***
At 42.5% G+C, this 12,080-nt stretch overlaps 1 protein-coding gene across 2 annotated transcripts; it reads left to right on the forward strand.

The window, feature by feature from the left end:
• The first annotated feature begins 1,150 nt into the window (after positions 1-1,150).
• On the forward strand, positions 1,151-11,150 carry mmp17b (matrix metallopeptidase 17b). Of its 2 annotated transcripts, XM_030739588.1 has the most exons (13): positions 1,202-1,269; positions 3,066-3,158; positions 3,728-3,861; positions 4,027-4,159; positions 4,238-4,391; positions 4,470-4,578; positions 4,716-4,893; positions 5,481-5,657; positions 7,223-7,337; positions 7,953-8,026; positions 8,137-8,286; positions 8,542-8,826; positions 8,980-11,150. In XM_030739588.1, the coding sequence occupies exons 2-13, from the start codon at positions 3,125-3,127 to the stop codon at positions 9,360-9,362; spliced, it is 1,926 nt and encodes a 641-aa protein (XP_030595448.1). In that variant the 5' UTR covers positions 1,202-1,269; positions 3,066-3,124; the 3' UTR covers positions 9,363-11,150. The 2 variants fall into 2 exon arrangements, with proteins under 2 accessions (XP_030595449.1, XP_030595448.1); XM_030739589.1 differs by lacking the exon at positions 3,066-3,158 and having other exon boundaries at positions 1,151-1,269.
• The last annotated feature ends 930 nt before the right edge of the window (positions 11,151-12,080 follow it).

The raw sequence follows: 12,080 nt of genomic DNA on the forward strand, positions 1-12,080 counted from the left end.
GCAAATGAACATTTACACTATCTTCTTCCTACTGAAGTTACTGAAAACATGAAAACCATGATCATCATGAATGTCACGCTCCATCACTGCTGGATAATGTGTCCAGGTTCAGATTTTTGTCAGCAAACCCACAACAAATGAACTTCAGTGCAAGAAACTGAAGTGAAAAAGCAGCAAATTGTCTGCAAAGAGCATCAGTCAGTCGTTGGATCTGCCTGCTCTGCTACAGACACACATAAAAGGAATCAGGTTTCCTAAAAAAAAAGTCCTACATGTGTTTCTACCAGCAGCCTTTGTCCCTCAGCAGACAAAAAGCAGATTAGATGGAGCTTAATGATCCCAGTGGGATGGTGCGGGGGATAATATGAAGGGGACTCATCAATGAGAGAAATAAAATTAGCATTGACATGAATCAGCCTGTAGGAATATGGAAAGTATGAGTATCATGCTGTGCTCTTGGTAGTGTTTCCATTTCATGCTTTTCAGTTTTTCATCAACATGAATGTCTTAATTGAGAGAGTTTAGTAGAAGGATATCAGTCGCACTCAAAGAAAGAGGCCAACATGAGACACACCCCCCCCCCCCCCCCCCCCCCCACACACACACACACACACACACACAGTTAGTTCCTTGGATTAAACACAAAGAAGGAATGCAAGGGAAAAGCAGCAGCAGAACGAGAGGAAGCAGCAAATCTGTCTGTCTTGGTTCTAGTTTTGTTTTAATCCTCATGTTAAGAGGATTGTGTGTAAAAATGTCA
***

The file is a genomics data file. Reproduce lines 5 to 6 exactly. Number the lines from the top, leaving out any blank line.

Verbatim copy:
• The last annotated feature ends 930 nt before the right edge of the window (positions 11,151-12,080 follow it).

The raw sequence follows: 12,080 nt of genomic DNA on the forward strand, positions 1-12,080 counted from the left end.